On Virtues

It is better to be a coward and avoid fighting than to be brave and commit murder.

It is better to dishonorably betray a tyrant than to loyally serve one.

It is better to lazily stay at home than to be a hard-working employee for a fossil fuel company.1

It is better to selfishly hoard your money than to generously donate it to certain organizations.

It is better to dishonestly hide the fact that you're hiding the refugees than to honestly admit to it.

It is better to show disrespect for immoral authorities than to show respect for them.

It is better to hypocritically help people than to stick to your principles and hurt them.

The only thing I call “virtuous” is to accomplish good. The other “virtues” are merely traits. Sometimes, they lead people to do good, but sometimes, they lead people to do evil. But the way people talk about them is much different. People tend to value “good” traits more than the actual amount of good or evil you do. They act like being a coward is just as bad as being an abuser.

So how should we talk about them instead? I've given a lot of thought to this:

Some of these things are abilities. Bravery gives you the ability to face your fears, in the same way that knowing Chinese gives you the ability to read things that are written in Chinese, or that having a full bank account gives you the ability to buy a sandwich. Having these things is good in the practical sense of “good”, just not in the moral sense of “good”. It's okay to be proud of your abilities, and to admire other people who have great abilities. And of course it's good – in the practical sense – to develop your abilities further, if you can. The problem comes when we treat people worse for having fewer abilities, even though it's probably better to give more help to people with fewer abilities. And it can also be a problem to revere someone's abilities so much that you ignore the ways they are hurting other people. They are just material abilities. They have no inherent relationship to morality.

Other “virtues” are merely habits. Some of them are generally good – if you have a habit of being nice to everyone, that's usually better than having a habit of being mean to everyone. But some of them are more of a trade-off. A hard-working person might get more work done, but a lazy person might find ways to get work done more efficiently. A person with the habit of loyalty might help zir friend through hard times, but ze might also help zir friend do something evil. If you know that you have a certain habit, it can be good to think “Is there any way this might end up causing problems? If so, can I change my habit in those situations? If I can't, can I avoid getting into those situations? On the other hand, if I I've been told it's a bad habit, is there any good this habit brings that I just haven't recognized yet? Might there be a good way to work with it, rather than just trying to suppress it?”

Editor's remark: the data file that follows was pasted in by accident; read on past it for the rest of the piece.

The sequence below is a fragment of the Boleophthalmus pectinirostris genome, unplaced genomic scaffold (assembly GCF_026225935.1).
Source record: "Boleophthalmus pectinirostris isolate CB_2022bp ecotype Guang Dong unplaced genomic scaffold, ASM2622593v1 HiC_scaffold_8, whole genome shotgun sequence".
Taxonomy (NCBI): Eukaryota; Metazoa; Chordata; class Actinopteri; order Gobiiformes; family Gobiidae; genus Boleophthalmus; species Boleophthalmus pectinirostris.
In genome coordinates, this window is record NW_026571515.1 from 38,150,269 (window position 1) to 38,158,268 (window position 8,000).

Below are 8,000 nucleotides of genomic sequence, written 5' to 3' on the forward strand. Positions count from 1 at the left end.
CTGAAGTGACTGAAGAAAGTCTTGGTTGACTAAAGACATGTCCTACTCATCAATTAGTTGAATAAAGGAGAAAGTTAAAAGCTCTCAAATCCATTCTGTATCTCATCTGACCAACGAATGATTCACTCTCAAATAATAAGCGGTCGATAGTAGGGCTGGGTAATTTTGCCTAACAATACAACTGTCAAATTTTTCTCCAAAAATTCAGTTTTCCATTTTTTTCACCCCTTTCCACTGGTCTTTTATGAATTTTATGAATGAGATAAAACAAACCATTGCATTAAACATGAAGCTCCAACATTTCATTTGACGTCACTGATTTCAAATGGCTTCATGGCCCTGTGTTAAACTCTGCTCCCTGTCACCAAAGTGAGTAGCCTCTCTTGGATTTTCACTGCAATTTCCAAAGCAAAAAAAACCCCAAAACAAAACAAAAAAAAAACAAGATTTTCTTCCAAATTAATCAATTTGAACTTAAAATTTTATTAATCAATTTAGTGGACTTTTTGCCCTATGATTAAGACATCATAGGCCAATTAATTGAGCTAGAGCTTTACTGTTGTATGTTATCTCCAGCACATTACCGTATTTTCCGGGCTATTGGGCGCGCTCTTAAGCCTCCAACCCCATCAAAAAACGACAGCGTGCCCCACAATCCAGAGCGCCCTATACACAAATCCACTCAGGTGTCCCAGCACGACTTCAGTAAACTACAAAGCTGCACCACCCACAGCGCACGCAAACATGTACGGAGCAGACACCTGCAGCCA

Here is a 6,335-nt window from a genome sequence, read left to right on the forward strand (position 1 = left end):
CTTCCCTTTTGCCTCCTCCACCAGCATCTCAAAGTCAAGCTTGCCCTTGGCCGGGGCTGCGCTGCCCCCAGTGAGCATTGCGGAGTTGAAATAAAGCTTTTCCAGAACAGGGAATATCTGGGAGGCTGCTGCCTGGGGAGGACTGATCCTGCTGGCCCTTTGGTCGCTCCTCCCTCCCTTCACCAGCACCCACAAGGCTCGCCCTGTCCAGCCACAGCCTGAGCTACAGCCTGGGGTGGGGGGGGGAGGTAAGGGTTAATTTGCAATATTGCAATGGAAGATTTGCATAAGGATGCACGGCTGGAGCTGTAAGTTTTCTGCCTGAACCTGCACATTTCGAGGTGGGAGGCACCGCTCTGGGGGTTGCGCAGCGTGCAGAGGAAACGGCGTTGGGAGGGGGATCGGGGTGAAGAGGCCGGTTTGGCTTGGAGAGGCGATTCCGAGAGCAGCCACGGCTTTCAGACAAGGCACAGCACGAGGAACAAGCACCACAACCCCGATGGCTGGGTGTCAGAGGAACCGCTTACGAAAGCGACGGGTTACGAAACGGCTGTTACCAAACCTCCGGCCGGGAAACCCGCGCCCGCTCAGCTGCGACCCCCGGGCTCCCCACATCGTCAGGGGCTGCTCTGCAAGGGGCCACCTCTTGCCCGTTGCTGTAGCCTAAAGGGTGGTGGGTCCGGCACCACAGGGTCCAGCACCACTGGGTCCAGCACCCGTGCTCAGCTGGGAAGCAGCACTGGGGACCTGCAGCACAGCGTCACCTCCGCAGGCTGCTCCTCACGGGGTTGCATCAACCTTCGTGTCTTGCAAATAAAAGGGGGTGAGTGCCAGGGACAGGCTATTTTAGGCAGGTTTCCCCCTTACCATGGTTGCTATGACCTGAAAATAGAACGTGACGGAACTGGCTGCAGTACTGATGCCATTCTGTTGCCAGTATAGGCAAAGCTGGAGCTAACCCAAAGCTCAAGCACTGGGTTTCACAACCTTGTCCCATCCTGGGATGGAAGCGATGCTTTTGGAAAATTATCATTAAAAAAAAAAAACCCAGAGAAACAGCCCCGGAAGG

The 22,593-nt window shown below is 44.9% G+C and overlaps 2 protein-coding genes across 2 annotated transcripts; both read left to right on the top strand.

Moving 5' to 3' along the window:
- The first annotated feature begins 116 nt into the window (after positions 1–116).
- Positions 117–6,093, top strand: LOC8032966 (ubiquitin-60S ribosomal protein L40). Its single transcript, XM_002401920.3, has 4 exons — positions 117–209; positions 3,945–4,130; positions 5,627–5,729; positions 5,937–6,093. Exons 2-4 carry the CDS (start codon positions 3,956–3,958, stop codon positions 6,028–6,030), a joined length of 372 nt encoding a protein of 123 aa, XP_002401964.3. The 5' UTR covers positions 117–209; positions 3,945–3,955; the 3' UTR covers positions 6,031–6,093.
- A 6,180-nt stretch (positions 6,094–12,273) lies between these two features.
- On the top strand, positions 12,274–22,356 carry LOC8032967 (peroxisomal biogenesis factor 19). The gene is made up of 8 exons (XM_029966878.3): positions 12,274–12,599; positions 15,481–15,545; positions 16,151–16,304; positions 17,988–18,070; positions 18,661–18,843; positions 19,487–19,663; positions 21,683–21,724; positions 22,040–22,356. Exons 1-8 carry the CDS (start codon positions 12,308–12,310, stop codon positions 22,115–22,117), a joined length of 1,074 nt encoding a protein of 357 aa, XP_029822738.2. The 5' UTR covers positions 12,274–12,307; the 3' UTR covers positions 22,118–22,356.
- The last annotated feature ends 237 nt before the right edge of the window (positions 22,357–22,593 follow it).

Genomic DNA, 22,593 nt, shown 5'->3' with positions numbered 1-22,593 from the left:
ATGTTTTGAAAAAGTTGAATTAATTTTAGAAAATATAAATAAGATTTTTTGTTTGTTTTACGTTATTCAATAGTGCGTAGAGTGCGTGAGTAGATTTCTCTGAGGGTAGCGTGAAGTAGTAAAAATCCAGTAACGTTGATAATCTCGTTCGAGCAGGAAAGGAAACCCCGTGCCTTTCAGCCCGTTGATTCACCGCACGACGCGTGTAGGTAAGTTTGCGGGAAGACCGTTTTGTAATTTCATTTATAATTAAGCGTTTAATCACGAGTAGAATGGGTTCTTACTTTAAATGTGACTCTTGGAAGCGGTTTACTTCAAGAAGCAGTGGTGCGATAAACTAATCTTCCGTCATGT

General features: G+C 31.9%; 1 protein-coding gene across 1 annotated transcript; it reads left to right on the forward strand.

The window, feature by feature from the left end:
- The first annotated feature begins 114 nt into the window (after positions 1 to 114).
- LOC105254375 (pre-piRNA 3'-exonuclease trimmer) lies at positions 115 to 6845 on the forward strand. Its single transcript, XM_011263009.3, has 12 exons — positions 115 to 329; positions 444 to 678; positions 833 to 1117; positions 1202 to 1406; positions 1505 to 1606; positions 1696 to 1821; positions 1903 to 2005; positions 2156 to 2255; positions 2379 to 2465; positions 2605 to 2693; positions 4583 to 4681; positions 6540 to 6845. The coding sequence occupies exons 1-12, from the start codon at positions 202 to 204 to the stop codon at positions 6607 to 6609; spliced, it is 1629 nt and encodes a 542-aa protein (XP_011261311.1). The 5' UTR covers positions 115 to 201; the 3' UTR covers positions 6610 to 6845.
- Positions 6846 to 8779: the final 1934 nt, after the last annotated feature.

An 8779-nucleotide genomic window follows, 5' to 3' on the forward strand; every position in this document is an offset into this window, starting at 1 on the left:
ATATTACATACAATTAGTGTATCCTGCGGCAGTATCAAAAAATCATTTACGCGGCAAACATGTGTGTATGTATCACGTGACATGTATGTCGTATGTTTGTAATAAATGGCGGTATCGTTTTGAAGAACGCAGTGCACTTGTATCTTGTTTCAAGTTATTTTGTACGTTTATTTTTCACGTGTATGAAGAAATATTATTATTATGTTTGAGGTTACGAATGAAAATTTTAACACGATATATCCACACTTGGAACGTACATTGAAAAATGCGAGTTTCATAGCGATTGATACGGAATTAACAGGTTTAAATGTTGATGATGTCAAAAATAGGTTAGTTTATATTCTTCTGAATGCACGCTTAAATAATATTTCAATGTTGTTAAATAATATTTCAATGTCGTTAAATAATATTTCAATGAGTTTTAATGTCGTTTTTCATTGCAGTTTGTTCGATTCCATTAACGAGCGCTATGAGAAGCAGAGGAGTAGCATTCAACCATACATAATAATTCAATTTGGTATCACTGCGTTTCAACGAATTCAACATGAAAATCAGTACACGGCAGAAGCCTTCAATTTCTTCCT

(One interesting note: the difference between an “ability” and a “habit” isn't always well-defined. More on this in another post, though.)

A lot of the “virtuous” habits have something in common: they involve self-sacrifice. Hard work is hard. Being loyal means you support someone even when you have to make sacrifices. Being honest to someone who can hurt you may be a sacrifice. Self-sacrifice isn't bad, but it isn't good unless you get something good out of it. People usually don't want to believe that suffering happens pointlessly, so it can be more comfortable to believe that it is virtuous.

I have a completely different perspective: almost all suffering is pointless. We should focus on preventing it, not justifying it. I find it much more comforting to think that my suffering was completely unnecessary and preventable.

I've met a lot of people who make themselves suffer for the sake of others, but don't do it in a way that actually succeeds in helping others. If you're ever making yourself suffer, you should always take at least a moment to think: “What are my alternatives to doing this? If I stopped, what effect would it have on the other person? Are there other ways I could accomplish something similar without hurting myself as much? If I didn't spend these resources on this, what other good things could I do with them? Would the other person still want me to do this if they knew how much it was costing me?”

Our culture's ideas about goodness don't always match what's actually good. It can be useful to learn from them, but we shouldn't rely on them to define our sense of morality.

– Eli

  1. If you can afford to, that is. Please don't take this as an excuse to judge working-class people. The choice to avoid starvation is likely the greater good, and even if it isn't, it's no use to judge someone in that position. back
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